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Subduction Zones
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Subduction zones consume oceanic lithosphere and are an indispensible part of plate tectonics. Unlike the oceanic lithosphere production system which can be linked as a nearly continuous, albeit sinuous, strand around the earth, subduction zones are a rather dissociated group and are found in several isolated corners of the world. While plate tectonics can predict that subduction zones are required along certain plate boundaries, it does not stipulate how subduction zones initiate and develop. The preservation of newly created oceanic lithosphere and the propensity for spreading centers to fragment continents leaves a wealth of geological informa- tion on the initiation and evolution of spreading. On the other hand, the subject of subduction initiation has little observational basis. To find such observations, we need to look at some muddled tectonic regimes. The Macquarie Ridge complex presents a natural laboratory for studies of subduction initiation. 2. Tectonics of the Macquarie Ridge Complex The Macquarie Ridge complex is a complicated physiographic feature that trends approximately north-south between South Island, New Zealand and the Pacific-Antarctica spreading center. This feature consists of a sequence of troughs and ridges, with Macquarie Island as the only exposed expression. The seismically active Macquarie Ridge complex (hereafter: MRC) is crudely continuous with the Tonga-Kermadec-New Zealand seismic activity. The basic physiographic features and seismicity of the MRC are shown in Figure I. The earthquake epicenters generally cluster about the bathymetric expression of the MRC.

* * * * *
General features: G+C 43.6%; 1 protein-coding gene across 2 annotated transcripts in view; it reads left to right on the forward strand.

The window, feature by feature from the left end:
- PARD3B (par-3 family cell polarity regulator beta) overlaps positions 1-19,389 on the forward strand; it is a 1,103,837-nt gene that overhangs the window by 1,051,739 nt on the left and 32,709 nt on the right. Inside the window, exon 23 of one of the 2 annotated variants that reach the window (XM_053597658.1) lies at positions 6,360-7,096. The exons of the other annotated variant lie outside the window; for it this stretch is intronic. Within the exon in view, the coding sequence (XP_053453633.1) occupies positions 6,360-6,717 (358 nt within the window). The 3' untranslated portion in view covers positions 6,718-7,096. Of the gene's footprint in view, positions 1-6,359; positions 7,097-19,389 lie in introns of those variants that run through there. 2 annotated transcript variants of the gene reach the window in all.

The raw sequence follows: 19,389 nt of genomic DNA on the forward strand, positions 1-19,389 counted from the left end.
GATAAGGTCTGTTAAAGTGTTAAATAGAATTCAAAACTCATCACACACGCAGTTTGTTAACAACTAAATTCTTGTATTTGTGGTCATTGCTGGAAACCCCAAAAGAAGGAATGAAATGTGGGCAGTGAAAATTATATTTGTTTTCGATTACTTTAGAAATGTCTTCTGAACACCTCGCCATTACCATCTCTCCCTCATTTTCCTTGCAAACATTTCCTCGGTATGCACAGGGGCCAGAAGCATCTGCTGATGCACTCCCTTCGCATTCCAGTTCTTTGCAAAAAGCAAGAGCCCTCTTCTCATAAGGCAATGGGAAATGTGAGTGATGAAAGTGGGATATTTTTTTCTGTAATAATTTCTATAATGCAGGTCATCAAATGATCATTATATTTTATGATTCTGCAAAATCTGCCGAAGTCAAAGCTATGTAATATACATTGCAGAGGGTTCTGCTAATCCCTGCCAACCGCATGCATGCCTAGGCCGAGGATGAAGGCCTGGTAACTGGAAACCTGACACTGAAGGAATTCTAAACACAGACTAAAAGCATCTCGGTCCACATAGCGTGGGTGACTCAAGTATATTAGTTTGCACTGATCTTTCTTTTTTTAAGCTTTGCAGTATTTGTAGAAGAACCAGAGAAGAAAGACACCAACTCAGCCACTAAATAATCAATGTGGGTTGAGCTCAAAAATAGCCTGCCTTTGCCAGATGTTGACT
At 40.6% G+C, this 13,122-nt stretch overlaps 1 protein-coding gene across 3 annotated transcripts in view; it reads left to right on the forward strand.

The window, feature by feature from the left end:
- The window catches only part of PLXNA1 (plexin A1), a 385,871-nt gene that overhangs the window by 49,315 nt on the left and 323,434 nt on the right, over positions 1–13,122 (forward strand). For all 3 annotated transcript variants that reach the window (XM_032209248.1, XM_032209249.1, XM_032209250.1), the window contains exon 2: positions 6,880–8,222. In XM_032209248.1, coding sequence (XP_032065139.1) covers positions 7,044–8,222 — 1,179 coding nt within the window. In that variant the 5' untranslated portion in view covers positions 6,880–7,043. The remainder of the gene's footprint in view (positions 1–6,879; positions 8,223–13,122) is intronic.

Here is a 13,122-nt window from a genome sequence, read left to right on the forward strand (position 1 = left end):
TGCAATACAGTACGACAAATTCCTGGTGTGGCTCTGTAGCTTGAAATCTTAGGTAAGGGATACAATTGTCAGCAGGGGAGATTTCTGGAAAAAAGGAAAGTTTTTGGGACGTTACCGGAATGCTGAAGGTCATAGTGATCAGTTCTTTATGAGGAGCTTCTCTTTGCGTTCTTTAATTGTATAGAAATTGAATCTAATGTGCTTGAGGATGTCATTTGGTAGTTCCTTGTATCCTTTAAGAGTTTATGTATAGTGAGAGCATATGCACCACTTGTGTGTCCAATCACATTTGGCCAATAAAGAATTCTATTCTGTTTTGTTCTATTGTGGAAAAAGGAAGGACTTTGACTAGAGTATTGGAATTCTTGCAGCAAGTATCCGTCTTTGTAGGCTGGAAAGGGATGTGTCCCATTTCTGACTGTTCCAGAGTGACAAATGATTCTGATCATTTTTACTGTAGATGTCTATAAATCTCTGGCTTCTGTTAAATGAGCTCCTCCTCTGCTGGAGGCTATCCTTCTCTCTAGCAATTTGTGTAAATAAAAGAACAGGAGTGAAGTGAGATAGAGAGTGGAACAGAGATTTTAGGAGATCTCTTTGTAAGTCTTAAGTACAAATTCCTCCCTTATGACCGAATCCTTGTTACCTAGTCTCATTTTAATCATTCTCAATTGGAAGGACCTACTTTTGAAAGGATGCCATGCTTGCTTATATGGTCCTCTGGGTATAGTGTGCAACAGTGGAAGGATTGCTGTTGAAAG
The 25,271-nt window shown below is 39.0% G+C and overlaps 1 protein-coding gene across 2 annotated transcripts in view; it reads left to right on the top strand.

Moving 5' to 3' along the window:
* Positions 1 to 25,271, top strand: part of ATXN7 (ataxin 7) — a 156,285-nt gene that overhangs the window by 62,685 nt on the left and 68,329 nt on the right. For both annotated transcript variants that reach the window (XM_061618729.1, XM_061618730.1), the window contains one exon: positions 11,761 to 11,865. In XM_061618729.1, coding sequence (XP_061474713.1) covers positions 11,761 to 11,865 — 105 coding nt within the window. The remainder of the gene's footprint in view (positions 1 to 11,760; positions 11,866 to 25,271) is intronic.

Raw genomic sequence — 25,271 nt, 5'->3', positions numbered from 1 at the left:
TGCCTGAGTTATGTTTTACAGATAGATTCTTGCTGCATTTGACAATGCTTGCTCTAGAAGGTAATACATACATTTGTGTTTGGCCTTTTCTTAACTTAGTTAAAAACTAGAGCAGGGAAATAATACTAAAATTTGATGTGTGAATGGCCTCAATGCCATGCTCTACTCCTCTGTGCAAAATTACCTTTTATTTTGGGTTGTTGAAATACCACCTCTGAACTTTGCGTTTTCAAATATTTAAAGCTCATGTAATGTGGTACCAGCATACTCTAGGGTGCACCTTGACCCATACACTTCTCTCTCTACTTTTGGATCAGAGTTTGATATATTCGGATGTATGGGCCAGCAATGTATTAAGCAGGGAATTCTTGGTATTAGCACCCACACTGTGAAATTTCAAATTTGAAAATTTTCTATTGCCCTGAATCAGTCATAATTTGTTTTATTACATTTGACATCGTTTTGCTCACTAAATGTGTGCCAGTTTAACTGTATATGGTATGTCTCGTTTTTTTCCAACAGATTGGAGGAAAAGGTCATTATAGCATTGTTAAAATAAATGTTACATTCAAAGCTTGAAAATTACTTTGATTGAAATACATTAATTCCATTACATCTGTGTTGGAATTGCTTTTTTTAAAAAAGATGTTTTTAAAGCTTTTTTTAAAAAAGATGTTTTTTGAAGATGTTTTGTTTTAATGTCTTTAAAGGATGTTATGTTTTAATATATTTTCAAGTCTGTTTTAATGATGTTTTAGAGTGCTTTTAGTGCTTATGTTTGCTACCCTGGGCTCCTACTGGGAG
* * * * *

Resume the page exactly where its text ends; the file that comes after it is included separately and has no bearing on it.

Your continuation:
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Table of Contents

to subduction zones.- On the initiation of subduction zones.- Seismotectonics at the Trench-Trench-Trench triple junction off central Honshu.- Morphologic and geologic effects of the subduction of bathymetric highs.- Large earthquakes in the Macquarie Ridge Complex: Transitional tectonics and subduction initiation.- Estimation of strong ground motions from hypothetical earthquakes on the Cascadia subduction zone, Pacific Northwest.- Subduction and back-arc activity at the Hikurangi convergent margin, NewZealand.- An unusual zone of seismic coupling in the Bonin Arc: The 1972 Hachijo-Oki earthquakes and related seismicity.- Do trench sediments affect great earthquake occurence in subduction zones?.

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